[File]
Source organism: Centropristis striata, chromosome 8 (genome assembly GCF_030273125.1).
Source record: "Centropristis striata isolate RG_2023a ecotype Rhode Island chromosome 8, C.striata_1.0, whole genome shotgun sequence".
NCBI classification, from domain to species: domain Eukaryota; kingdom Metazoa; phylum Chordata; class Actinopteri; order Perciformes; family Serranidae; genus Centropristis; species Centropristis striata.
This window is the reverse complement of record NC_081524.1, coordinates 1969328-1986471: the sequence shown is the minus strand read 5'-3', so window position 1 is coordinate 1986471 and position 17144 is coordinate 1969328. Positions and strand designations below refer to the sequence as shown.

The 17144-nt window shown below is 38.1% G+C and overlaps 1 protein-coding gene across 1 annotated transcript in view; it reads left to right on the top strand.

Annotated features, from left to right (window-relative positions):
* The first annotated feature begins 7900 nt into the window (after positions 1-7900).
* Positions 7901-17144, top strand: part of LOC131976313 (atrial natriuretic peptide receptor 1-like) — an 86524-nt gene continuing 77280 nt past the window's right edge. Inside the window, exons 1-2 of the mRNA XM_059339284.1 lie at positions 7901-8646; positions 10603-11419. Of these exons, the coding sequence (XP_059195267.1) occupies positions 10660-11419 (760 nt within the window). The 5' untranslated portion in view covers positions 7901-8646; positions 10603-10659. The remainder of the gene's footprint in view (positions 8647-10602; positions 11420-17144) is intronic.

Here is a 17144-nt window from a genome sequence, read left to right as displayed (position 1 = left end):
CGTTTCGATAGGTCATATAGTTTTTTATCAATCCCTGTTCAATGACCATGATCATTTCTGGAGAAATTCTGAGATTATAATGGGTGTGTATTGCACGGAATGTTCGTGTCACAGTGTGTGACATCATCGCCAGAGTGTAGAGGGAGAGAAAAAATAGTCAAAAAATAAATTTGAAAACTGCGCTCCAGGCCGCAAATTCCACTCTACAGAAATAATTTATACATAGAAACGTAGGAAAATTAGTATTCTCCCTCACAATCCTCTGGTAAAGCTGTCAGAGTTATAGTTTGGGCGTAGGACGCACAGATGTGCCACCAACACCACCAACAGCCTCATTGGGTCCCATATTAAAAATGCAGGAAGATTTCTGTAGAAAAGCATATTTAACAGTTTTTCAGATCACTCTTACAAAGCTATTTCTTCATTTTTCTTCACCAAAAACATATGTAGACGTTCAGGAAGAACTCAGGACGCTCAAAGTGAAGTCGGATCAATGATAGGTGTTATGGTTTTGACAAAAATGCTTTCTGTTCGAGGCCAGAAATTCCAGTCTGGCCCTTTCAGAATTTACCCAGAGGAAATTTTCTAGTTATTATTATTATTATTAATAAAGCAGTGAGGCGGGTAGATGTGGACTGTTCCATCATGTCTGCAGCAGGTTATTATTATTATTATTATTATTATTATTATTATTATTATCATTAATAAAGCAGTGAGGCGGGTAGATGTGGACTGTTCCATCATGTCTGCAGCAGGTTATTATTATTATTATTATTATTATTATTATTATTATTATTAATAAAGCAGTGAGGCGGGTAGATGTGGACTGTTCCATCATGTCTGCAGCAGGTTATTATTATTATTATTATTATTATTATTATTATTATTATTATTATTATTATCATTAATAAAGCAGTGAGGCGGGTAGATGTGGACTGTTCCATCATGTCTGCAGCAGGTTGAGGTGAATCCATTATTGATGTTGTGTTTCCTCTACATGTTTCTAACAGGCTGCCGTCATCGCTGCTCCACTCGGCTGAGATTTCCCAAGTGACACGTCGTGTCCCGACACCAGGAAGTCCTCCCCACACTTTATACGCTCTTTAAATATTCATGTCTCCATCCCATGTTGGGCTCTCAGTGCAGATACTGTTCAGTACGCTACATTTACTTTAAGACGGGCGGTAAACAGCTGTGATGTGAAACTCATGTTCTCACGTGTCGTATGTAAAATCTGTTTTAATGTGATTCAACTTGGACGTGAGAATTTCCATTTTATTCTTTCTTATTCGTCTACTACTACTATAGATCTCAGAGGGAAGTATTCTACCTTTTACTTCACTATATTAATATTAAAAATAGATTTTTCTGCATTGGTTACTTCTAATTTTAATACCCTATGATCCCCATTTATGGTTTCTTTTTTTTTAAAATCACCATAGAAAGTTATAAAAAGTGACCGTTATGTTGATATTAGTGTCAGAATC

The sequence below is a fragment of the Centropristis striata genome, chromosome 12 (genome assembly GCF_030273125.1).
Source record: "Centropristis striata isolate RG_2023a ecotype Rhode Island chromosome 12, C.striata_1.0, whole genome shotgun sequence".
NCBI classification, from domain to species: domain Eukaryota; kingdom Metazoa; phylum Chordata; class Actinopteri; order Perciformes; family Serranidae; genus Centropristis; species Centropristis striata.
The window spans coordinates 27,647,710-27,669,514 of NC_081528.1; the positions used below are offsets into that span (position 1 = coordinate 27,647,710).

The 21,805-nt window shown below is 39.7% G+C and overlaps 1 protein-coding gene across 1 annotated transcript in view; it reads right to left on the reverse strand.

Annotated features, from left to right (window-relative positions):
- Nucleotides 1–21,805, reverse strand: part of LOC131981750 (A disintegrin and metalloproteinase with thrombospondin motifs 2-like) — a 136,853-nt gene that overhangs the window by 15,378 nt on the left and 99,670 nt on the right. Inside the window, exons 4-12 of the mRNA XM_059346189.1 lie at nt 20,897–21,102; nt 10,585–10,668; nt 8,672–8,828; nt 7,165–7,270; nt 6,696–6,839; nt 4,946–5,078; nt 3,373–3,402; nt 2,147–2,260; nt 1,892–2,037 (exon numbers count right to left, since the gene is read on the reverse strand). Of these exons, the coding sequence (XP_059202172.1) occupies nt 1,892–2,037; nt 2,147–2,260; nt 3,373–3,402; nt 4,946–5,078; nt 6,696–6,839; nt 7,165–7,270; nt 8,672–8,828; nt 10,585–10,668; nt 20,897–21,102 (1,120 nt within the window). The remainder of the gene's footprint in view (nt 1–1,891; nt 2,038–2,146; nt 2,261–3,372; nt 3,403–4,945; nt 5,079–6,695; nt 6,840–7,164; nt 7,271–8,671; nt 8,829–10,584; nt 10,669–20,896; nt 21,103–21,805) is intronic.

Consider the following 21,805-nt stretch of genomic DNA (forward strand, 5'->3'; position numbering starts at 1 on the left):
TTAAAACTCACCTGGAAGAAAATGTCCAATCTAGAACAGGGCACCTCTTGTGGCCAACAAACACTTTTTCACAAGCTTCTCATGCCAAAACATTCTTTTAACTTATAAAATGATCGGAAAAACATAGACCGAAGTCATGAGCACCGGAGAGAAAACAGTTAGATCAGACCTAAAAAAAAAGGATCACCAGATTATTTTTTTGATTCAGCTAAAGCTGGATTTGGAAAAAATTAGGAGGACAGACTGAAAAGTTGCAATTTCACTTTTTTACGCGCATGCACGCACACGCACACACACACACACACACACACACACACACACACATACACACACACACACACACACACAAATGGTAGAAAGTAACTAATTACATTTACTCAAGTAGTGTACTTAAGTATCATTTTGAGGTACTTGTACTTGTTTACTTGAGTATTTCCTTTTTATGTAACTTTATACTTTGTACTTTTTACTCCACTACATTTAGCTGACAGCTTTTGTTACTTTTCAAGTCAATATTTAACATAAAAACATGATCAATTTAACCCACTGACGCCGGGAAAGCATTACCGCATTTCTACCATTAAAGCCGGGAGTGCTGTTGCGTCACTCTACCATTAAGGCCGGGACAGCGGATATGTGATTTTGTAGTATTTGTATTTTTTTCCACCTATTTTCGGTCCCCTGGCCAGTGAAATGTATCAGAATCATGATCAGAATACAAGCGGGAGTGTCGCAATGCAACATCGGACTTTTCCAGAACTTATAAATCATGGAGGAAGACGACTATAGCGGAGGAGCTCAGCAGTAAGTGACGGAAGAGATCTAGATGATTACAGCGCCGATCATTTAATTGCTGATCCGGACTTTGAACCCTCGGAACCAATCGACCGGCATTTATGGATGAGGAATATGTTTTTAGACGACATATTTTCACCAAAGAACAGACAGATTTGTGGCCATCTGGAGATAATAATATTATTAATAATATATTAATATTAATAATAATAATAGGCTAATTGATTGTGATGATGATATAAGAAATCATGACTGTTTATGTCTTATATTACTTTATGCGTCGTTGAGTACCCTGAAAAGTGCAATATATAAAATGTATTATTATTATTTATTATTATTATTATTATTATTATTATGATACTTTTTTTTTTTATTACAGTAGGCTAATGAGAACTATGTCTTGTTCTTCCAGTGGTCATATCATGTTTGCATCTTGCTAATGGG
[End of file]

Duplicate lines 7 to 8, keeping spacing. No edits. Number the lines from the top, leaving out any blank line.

* The first annotated feature begins 7900 nt into the window (after positions 1-7900).
* Positions 7901-17144, top strand: part of LOC131976313 (atrial natriuretic peptide receptor 1-like) — an 86524-nt gene continuing 77280 nt past the window's right edge. Inside the window, exons 1-2 of the mRNA XM_059339284.1 lie at positions 7901-8646; positions 10603-11419. Of these exons, the coding sequence (XP_059195267.1) occupies positions 10660-11419 (760 nt within the window). The 5' untranslated portion in view covers positions 7901-8646; positions 10603-10659. The remainder of the gene's footprint in view (positions 8647-10602; positions 11420-17144) is intronic.